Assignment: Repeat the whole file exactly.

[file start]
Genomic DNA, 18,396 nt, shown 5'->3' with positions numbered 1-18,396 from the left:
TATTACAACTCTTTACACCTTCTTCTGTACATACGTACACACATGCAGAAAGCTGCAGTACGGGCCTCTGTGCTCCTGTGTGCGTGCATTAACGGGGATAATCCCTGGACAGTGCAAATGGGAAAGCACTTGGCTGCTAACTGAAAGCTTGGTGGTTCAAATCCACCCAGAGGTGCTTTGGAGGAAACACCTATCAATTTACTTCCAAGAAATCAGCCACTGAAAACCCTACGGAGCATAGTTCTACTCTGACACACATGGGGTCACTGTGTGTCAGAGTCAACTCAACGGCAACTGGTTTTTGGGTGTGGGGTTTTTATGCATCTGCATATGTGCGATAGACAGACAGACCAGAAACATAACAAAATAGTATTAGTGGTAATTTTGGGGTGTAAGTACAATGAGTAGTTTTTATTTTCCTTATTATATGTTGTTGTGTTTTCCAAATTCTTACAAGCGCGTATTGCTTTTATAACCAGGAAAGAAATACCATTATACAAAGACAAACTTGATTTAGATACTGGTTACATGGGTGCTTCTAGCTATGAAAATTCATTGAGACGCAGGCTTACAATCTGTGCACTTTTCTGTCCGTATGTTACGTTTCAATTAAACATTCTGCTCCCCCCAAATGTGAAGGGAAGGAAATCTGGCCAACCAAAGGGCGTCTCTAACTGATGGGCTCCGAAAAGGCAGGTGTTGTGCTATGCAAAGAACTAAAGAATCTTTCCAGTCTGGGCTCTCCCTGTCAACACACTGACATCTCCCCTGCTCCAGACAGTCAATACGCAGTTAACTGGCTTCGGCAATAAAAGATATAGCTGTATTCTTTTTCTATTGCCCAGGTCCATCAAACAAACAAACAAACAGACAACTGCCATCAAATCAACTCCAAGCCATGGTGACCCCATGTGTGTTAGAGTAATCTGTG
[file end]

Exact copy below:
Genomic DNA, 18,396 nt, shown 5'->3' with positions numbered 1-18,396 from the left:
TATTACAACTCTTTACACCTTCTTCTGTACATACGTACACACATGCAGAAAGCTGCAGTACGGGCCTCTGTGCTCCTGTGTGCGTGCATTAACGGGGATAATCCCTGGACAGTGCAAATGGGAAAGCACTTGGCTGCTAACTGAAAGCTTGGTGGTTCAAATCCACCCAGAGGTGCTTTGGAGGAAACACCTATCAATTTACTTCCAAGAAATCAGCCACTGAAAACCCTACGGAGCATAGTTCTACTCTGACACACATGGGGTCACTGTGTGTCAGAGTCAACTCAACGGCAACTGGTTTTTGGGTGTGGGGTTTTTATGCATCTGCATATGTGCGATAGACAGACAGACCAGAAACATAACAAAATAGTATTAGTGGTAATTTTGGGGTGTAAGTACAATGAGTAGTTTTTATTTTCCTTATTATATGTTGTTGTGTTTTCCAAATTCTTACAAGCGCGTATTGCTTTTATAACCAGGAAAGAAATACCATTATACAAAGACAAACTTGATTTAGATACTGGTTACATGGGTGCTTCTAGCTATGAAAATTCATTGAGACGCAGGCTTACAATCTGTGCACTTTTCTGTCCGTATGTTACGTTTCAATTAAACATTCTGCTCCCCCCAAATGTGAAGGGAAGGAAATCTGGCCAACCAAAGGGCGTCTCTAACTGATGGGCTCCGAAAAGGCAGGTGTTGTGCTATGCAAAGAACTAAAGAATCTTTCCAGTCTGGGCTCTCCCTGTCAACACACTGACATCTCCCCTGCTCCAGACAGTCAATACGCAGTTAACTGGCTTCGGCAATAAAAGATATAGCTGTATTCTTTTTCTATTGCCCAGGTCCATCAAACAAACAAACAAACAGACAACTGCCATCAAATCAACTCCAAGCCATGGTGACCCCATGTGTGTTAGAGTAATCTGTG